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A neuropsychological longitudinal study in Parkinson's patients with and without hallucinations

Authors

  • Gabriella Santangelo PhD,

    1. Dipartimento di Scienze Neurologiche, Università di Napoli Federico II, Naples, Italy
    2. Laboratorio di Neuropsicologia, Dipartimento di Psicologia, Seconda Università Studi di Napoli, Naples, Italy
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  • Luigi Trojano MD,

    Corresponding author
    1. Laboratorio di Neuropsicologia, Dipartimento di Psicologia, Seconda Università Studi di Napoli, Naples, Italy
    • Department of Psychology, Second University of Naples, Via A. Vivaldi 43, 81100 Caserta, Italy
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  • Carmine Vitale MD, PhD,

    1. Dipartimento di Scienze Neurologiche, Università di Napoli Federico II, Naples, Italy
    2. Istituto di Diagnostica e Cura “Hermitage Capodimonte,” Naples, Italy
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  • Marta Ianniciello MD,

    1. Dipartimento di Scienze Neurologiche, Università di Napoli Federico II, Naples, Italy
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  • Marianna Amboni MD,

    1. Dipartimento di Scienze Neurologiche, Università di Napoli Federico II, Naples, Italy
    2. Istituto di Diagnostica e Cura “Hermitage Capodimonte,” Naples, Italy
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  • Dario Grossi MD,

    1. Laboratorio di Neuropsicologia, Dipartimento di Psicologia, Seconda Università Studi di Napoli, Naples, Italy
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  • Paolo Barone MD, PhD

    Corresponding author
    1. Dipartimento di Scienze Neurologiche, Università di Napoli Federico II, Naples, Italy
    • Department of Neurological Sciences, University of Naples Federico II, Via S. Pansini 5, 80131 Naples, Italy
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Abstract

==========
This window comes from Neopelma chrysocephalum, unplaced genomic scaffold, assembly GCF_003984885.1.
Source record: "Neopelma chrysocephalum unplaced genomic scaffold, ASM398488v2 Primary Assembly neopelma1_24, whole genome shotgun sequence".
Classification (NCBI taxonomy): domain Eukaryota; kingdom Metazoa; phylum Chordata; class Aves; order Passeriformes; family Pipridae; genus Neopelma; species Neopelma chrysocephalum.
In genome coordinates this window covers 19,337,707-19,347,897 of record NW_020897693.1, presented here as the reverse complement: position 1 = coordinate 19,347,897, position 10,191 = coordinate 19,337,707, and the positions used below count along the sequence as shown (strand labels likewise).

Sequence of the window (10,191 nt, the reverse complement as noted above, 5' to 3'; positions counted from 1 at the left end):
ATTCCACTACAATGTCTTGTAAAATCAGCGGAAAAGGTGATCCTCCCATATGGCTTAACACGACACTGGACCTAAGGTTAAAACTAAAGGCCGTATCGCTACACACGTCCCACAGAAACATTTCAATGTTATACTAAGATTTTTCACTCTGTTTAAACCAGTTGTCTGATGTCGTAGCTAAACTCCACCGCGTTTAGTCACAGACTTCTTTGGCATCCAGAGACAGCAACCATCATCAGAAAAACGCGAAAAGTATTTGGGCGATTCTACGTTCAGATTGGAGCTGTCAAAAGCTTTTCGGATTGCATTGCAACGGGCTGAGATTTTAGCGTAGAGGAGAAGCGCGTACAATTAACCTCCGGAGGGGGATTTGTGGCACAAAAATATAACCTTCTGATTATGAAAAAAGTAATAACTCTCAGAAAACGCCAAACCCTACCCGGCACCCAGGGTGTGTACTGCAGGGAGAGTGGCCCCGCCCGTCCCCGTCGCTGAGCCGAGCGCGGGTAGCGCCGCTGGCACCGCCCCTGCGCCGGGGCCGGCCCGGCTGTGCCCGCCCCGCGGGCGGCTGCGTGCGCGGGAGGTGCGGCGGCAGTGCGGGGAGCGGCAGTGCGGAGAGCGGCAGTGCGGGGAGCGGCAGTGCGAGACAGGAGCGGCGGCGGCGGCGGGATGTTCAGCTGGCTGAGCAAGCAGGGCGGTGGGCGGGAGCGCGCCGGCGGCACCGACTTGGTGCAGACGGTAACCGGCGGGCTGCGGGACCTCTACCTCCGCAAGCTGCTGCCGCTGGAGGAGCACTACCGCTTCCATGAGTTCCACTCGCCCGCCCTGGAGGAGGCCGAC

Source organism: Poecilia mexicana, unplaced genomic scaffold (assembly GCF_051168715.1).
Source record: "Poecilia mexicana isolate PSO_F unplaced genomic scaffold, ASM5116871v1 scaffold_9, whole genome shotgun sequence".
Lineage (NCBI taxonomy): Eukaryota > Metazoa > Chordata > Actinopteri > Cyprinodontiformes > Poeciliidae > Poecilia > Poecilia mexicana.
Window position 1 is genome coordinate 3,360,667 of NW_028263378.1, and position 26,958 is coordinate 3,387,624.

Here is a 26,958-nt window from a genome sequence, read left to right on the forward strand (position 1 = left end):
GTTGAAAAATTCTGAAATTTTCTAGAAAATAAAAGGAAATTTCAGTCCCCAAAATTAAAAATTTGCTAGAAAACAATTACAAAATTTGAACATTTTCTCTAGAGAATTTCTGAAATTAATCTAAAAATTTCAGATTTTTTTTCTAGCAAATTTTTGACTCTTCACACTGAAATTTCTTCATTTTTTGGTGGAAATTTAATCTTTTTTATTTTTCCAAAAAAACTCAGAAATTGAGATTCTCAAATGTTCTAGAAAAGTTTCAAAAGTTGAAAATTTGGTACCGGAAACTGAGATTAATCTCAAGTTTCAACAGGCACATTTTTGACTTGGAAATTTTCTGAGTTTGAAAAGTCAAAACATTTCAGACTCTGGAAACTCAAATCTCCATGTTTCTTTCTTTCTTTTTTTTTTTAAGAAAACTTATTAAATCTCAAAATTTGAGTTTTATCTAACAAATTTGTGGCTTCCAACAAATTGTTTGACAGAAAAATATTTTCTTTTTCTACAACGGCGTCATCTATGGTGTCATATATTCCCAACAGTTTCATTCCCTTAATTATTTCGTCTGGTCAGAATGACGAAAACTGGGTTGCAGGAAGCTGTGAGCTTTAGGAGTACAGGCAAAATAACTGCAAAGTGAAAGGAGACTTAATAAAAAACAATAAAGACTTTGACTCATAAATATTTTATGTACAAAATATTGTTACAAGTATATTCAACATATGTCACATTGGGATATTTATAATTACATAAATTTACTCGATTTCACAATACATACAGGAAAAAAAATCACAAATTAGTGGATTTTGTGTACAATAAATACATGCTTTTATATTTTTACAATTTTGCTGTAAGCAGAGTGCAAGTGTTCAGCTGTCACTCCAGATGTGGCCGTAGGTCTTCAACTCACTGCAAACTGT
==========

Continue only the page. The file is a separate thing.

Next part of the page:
The aim of this work was to determine the progression of cognitive impairment in Parkinson's disease (PD) patients with or without hallucinations. Two years after the first assessment, 36 PD patients were re-evaluated on standardized neuropsychological tests, including the Frontal Assessment Battery (FAB), and on rating scales for overall cognitive functioning, functional autonomy, behavioral disorders. Nine patients had hallucinations at baseline and endpoint assessments; 12 patients developed hallucinations during the follow-up; and 15 patients were hallucination-free throughout the study. Cognitive performance significantly declined in all three groups, but at endpoint assessment PD hallucinators scored significantly lower than nonhallucinators on phonological and semantic fluency tasks, immediate free recall and the go/no-go FAB subtest; moreover, they showed more severe apathy than nonhallucinators. Reduced phonological fluency at baseline (odds ratio [OR], 13.5; 95% CI: 1.34–135.98, P = 0.027) was the only independent predictor of onset of hallucinations after 2 years, whereas hallucinations (OR, 10.1; 95% CI: 1.94–51.54, P = 0.006) and poor phonological fluency (OR, 6.1; 95% CI: 1.04–35.03, P = 0.045) independently predicted development of diffuse cognitive impairment. We concluded that reduced verbal fluency scores may predict the onset of hallucinations, while hallucinations and poor phonological fluency may predict development of dementia in PD patients. © 2007 Movement Disorder Society

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